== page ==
Bridging the Gap

how a city known for its bridges lost its luster

Emily Kuhn, photos by V1 Staff & Contributors , Andrea Paulseth

Twenty-five years ago, Eau Claire artist Michael Peterson snapped a photo of the Dewey Street Bridge from the bottom looking up. The idea for that particular angle came from his fondness of fishing underneath the bridge as a child, and he was inspired to capture the view as an adult years later while taking a photography course at UW-Eau Claire. Now the only remaining arch bridge in Eau Claire, the Dewey Street Bridge represents more than a memory from childhood – it’s a testament to the city’s history that Peterson hopes people will take time to appreciate as the city continues to change.

“Bridges have always been critical to Eau Claire. There’s a nostalgia, a history to them. … Now, I see those aesthetics coming back ...” – EC Public Works Director Brian Amundson

“You just think that stuff will last forever when you see it there – you don’t think about it being gone,” Peterson said of the picturesque arch bridges that crisscrossed the city until the 1970s. “The new ones are in better shape, so it’s clear why the old ones had to come down, but … this is our history. These bridges help the community stand out.” In fact, in our search for images of the city’s historic bridges we found that the vast majority of them at Chippewa Valley Museum are in fact postcards. Proof that these were the picturesque vistas of the city, the things that defined the area and compelled visitors to purchase an image of and proudly send it to loved ones elsewhere. Similarly, the Court’N House’s visual slideshow of our city’s history is inundated with bridge pictures in the 70s – the last moments of the bridges before being torn down, the process of them being torn down, and then the construction. Missing from the slideshow are images of the end result. We can only guess that those with cameras recognized the underwhelming result. So what happened? How did a city known for its bridges change over time?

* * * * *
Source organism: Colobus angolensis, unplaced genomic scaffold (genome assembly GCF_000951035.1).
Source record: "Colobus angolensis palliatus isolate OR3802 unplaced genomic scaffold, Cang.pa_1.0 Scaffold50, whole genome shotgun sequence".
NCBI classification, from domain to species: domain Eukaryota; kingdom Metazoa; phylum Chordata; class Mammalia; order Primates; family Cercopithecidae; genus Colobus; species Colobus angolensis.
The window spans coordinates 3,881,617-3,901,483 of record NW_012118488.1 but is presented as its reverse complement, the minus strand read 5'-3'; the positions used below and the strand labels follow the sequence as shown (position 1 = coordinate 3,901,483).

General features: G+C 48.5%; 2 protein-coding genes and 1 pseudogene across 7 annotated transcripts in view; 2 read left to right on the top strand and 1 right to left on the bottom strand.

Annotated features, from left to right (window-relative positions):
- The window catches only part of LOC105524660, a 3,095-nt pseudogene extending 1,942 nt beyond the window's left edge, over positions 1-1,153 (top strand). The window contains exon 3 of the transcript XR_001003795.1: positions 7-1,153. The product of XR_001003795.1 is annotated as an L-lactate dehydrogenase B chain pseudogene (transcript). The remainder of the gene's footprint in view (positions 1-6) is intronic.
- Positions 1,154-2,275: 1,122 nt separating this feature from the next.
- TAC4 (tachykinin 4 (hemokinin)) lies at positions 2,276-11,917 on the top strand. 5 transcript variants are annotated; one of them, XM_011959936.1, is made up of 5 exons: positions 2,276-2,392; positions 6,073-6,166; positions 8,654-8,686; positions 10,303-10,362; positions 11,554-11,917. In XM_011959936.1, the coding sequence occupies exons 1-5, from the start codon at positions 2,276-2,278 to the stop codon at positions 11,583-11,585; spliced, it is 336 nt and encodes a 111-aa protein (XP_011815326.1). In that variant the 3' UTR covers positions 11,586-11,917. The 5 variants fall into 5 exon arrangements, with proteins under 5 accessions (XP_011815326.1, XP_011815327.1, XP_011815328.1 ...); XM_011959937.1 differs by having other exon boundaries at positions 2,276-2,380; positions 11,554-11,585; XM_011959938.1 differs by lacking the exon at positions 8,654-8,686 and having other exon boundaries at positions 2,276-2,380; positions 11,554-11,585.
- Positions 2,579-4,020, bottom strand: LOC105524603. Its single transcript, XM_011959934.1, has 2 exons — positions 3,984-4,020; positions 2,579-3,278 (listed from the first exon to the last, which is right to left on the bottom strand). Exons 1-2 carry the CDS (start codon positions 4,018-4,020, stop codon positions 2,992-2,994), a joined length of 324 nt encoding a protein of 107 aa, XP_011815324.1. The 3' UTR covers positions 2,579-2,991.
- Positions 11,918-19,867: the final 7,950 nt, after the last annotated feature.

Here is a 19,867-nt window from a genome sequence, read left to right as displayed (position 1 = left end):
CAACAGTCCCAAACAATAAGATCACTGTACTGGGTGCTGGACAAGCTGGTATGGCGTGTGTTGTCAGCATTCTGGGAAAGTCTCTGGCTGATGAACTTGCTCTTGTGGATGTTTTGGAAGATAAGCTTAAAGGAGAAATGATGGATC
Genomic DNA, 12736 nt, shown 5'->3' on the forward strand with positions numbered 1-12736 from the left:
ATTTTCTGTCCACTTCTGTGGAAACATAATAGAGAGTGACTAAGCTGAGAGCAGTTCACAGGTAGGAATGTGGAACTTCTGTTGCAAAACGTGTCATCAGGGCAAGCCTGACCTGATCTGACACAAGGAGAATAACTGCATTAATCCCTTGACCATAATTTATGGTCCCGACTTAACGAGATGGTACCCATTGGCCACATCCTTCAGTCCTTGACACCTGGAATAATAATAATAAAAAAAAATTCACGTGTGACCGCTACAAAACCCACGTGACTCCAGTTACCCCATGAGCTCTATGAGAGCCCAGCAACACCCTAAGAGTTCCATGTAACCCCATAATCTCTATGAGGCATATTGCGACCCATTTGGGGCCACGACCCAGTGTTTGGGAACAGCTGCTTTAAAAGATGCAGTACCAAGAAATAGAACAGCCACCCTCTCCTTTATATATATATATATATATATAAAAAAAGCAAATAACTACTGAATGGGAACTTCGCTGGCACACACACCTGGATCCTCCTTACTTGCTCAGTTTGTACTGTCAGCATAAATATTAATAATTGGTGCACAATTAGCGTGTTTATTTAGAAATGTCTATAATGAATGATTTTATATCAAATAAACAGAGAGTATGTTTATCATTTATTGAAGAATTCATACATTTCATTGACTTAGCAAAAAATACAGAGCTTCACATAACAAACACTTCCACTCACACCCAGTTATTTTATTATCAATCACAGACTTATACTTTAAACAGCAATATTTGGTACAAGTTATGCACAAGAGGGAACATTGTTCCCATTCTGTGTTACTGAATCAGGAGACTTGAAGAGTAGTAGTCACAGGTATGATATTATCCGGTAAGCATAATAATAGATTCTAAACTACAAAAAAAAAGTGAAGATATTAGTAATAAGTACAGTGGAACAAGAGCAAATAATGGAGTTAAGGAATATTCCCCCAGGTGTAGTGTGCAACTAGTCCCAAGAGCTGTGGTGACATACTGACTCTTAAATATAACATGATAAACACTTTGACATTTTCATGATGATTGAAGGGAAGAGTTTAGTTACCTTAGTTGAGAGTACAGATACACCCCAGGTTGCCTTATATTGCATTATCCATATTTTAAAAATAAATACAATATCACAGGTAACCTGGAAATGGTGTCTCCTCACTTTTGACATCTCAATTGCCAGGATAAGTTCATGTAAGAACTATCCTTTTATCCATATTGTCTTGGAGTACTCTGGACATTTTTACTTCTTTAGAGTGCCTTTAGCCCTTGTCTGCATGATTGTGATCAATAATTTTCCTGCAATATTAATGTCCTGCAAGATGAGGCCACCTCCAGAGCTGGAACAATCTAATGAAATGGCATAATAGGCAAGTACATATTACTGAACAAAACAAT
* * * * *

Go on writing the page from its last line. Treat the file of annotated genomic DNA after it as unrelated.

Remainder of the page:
Remodeling Time

Calling Eau Claire “a city of bridges,” Public Works Director Brian Amundson explained that although the past three decades have seen the remodeling of older bridges into stronger steel and cement ones, the aesthetics that were so often the first feature observers noticed about older bridges will continue to be considered when constructing new ones. However, the most important factors any city considers when remodeling or constructing a bridge has been (and always will be) cost – cost, and the carrying capacity of the river underneath. As Amundson explained, concrete and steel tolerate compression and tension a lot better than the wooden arch and truss bridges that were popular in the early 19th century. With the development of concrete and steel, particularly the I-Beam (a type of load-bearing beam whose cross section is shaped like the letter ‘I’), cities were suddenly able to produce stronger bridges that could span much farther distances than previously realized – and they could be produced at a lower cost.

Lookin' Good Ain't Cheap

Using rough estimates of costs per square foot provided by Ayres Associates bridge engineer Dave Pantzlaff, and the Engineering News Record Construction Index to calculate the current cost of building arch bridges, Amundson determined the current costs of constructing a concrete or steel beam bridge versus an arch bridge. It would cost $4.2 to $8 million to construct a concrete beam bridge with a deck area the size of the current Madison Street Bridge (41,481 square feet), depending on the condition of the foundations and whether they’d need to be replaced. Comparatively, it would cost $14.5 million to construct a concrete arch bridge with a deck area of that size, he estimated. Similarly, it would cost about $1.3 to $2.6 million to construct a concrete beam or steel beam bridge with a deck area the size of the current Dewey Street Bridge (12,984 square feet), while it would cost $4 to $4.5 million to construct a concrete arch bridge with a deck area of that size, he added. “The beams that we created starting from the 1920s and on allowed us to have a more efficient section that’s cheaper to build and can span a longer distance,” stated Amundson.